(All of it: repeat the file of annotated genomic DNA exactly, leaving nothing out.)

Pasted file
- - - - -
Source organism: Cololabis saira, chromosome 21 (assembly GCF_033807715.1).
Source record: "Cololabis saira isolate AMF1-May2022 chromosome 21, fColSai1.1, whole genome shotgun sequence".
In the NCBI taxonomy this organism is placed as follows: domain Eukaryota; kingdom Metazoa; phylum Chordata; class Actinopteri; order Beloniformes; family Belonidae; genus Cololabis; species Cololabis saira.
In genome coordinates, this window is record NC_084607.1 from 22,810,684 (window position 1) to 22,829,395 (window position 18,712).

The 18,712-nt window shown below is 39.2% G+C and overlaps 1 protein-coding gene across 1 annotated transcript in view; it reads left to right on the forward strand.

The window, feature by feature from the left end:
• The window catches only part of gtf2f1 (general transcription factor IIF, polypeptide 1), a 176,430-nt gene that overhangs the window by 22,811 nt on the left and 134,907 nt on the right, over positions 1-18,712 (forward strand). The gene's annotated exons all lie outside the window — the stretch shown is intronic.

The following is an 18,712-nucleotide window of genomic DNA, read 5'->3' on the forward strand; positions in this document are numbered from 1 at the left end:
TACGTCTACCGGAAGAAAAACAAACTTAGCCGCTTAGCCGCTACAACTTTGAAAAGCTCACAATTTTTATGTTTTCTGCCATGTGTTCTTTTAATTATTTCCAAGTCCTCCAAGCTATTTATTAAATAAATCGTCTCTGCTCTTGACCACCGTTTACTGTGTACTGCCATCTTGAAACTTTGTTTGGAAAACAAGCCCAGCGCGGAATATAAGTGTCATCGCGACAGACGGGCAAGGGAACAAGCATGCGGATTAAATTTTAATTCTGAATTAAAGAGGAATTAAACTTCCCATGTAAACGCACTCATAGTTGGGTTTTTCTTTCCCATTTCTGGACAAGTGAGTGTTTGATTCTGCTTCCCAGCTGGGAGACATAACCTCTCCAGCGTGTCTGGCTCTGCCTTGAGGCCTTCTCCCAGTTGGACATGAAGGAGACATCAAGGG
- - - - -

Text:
Source organism: Cololabis saira, chromosome 21 (assembly GCF_033807715.1).
Source record: "Cololabis saira isolate AMF1-May2022 chromosome 21, fColSai1.1, whole genome shotgun sequence".
In the NCBI taxonomy this organism is placed as follows: domain Eukaryota; kingdom Metazoa; phylum Chordata; class Actinopteri; order Beloniformes; family Belonidae; genus Cololabis; species Cololabis saira.
In genome coordinates, this window is record NC_084607.1 from 22,810,684 (window position 1) to 22,829,395 (window position 18,712).

The 18,712-nt window shown below is 39.2% G+C and overlaps 1 protein-coding gene across 1 annotated transcript in view; it reads left to right on the forward strand.

The window, feature by feature from the left end:
• The window catches only part of gtf2f1 (general transcription factor IIF, polypeptide 1), a 176,430-nt gene that overhangs the window by 22,811 nt on the left and 134,907 nt on the right, over positions 1-18,712 (forward strand). The gene's annotated exons all lie outside the window — the stretch shown is intronic.

The following is an 18,712-nucleotide window of genomic DNA, read 5'->3' on the forward strand; positions in this document are numbered from 1 at the left end:
TACGTCTACCGGAAGAAAAACAAACTTAGCCGCTTAGCCGCTACAACTTTGAAAAGCTCACAATTTTTATGTTTTCTGCCATGTGTTCTTTTAATTATTTCCAAGTCCTCCAAGCTATTTATTAAATAAATCGTCTCTGCTCTTGACCACCGTTTACTGTGTACTGCCATCTTGAAACTTTGTTTGGAAAACAAGCCCAGCGCGGAATATAAGTGTCATCGCGACAGACGGGCAAGGGAACAAGCATGCGGATTAAATTTTAATTCTGAATTAAAGAGGAATTAAACTTCCCATGTAAACGCACTCATAGTTGGGTTTTTCTTTCCCATTTCTGGACAAGTGAGTGTTTGATTCTGCTTCCCAGCTGGGAGACATAACCTCTCCAGCGTGTCTGGCTCTGCCTTGAGGCCTTCTCCCAGTTGGACATGAAGGAGACATCAAGGG